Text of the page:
Unique role of junctional adhesion molecule-a in maintaining mucosal homeostasis in inflammatory bowel disease.

  title={Unique role of junctional adhesion molecule-a in maintaining mucosal homeostasis in inflammatory bowel disease.},
  author={Stefania Vetrano and Maria Rescigno and Maria Rosaria Cera and Carmen Correale and Cristiano Rumio and Andrea Doni and Massimo Claudio Fantini and Andreas Sturm and Elena Monica Borroni and Alessandro Repici and Massimo Locati and Alberto Malesci and Elisabetta Dejana and Silvio Danese},
  volume={135 1},
BACKGROUND & AIMS Junctional adhesion molecule-A (JAM-A) is localized at the tight junctions and controls leukocyte migration into the tissues. However, its functional role in inflammatory bowel disease (IBD) is unexplored. METHODS Control, Crohn's disease (CD), and ulcerative colitis (UC) tissue specimens were studied for JAM-A expression, as well as the colon of mice given dextran sodium sulfate (DSS). Wild-type and JAM-A(-/-), Tie-2-Cre-JAM-A(-/-) (endothelial/hematopoietic-specific JAM… 

Figures from this paper

Targeted epithelial tight junction dysfunction causes immune activation and contributes to development of experimental colitis.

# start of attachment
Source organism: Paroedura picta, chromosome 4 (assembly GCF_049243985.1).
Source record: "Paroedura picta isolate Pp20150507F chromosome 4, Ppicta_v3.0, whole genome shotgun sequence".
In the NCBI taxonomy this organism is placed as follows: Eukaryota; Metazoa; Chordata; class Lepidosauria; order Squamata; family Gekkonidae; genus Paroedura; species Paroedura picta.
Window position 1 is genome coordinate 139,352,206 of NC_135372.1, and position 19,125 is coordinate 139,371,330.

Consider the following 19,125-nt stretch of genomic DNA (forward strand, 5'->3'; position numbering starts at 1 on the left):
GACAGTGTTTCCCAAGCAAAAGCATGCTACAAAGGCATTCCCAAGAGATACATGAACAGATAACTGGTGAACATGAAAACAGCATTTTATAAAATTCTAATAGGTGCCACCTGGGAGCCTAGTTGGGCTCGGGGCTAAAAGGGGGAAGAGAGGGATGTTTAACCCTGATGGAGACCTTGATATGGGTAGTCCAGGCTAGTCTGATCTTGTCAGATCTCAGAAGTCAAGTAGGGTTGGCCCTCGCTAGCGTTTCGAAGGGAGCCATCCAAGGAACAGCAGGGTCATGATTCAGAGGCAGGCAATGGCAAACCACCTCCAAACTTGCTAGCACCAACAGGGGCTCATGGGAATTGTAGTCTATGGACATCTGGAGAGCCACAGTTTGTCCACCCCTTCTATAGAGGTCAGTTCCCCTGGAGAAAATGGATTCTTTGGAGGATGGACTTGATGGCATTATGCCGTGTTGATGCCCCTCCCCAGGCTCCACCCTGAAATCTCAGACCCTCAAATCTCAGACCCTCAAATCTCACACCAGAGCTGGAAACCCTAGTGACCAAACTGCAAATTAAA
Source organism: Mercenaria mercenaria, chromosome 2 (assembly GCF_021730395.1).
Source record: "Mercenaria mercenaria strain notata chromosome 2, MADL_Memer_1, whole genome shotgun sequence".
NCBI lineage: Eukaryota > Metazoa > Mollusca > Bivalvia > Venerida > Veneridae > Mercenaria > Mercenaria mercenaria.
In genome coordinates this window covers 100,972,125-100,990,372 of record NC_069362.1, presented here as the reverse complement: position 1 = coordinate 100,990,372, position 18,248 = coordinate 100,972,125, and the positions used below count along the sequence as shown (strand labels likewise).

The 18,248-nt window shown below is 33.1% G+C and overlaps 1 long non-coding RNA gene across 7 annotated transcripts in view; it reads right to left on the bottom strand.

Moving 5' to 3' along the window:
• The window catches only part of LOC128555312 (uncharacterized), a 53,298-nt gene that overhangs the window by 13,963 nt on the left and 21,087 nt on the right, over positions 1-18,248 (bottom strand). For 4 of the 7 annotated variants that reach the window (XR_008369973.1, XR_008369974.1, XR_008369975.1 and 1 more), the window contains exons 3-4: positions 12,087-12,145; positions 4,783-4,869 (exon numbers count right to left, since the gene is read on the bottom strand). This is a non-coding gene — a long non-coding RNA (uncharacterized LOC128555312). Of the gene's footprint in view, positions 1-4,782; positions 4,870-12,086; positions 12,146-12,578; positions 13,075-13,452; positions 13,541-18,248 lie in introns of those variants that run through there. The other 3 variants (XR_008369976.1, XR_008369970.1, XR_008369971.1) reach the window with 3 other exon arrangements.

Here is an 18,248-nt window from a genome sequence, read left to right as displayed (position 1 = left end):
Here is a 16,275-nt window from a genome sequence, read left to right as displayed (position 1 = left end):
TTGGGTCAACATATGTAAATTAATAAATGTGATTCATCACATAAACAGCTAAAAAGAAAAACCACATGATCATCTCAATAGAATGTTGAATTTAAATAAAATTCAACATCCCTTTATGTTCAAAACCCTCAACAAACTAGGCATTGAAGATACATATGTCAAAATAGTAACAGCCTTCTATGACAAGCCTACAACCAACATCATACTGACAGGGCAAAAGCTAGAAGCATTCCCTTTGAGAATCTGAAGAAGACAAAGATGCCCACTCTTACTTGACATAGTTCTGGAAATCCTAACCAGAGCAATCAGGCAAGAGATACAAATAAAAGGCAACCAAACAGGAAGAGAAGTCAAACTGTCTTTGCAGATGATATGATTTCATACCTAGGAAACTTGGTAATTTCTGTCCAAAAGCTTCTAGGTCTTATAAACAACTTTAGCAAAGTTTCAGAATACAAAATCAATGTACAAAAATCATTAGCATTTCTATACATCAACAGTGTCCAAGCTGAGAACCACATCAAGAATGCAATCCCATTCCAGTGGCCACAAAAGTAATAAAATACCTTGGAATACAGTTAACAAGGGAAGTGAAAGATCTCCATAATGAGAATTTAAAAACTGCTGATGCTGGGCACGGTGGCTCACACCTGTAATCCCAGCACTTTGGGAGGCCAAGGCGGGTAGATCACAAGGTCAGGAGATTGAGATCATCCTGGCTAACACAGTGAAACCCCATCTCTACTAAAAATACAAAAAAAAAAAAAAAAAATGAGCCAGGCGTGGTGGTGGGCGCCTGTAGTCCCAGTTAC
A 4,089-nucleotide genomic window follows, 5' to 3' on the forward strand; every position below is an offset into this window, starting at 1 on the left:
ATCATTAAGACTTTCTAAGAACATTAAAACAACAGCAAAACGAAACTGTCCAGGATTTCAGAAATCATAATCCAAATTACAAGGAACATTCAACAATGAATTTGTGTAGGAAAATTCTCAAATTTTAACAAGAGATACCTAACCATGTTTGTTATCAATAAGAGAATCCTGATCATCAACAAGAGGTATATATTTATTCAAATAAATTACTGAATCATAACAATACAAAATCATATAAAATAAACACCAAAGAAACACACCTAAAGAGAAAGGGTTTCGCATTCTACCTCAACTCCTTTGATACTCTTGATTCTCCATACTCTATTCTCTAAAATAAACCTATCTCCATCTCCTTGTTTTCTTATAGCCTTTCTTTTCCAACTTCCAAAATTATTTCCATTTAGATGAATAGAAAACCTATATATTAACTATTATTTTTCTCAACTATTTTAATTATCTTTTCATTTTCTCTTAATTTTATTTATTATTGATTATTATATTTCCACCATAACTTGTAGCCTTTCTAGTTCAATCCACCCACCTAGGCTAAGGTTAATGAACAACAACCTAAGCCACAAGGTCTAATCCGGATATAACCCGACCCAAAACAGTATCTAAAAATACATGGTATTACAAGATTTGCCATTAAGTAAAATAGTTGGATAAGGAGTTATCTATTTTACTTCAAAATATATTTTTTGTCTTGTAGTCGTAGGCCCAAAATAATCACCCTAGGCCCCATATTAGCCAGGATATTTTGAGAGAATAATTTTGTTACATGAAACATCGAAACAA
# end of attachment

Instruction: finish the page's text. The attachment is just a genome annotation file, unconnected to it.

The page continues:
Primary pathophysiologically relevant intestinal epithelial barrier dysfunction is insufficient to cause experimental intestinal disease but can broadly activate mucosal immune responses and accelerate the onset and severity of immune-mediated colitis.

Function of the intestinal epithelium and its dysregulation in inflammatory bowel disease

This review focuses on recent developments in the structure of the epithelium, including a detailed account of the apical junctional complex in addition to the role of the enterocyte in antigen recognition, uptake, processing, and presentation.

JAM-related proteins in mucosal homeostasis and inflammation

The current knowledge regarding the roles of the JAM family members in the regulation of mucosal homeostasis and leukocyte trafficking is summarized with a particular emphasis on barrier function and its perturbation during pathological inflammation.

The Role of JAM‐A in Inflammatory Bowel Disease: Unrevealing the Ties That Bind

The role of JAM‐A is focused on in controlling mucosal homeostasis by regulating the integrity and permeability of epithelial barrier function, which is important in the pathogenesis of inflammatory bowel disease.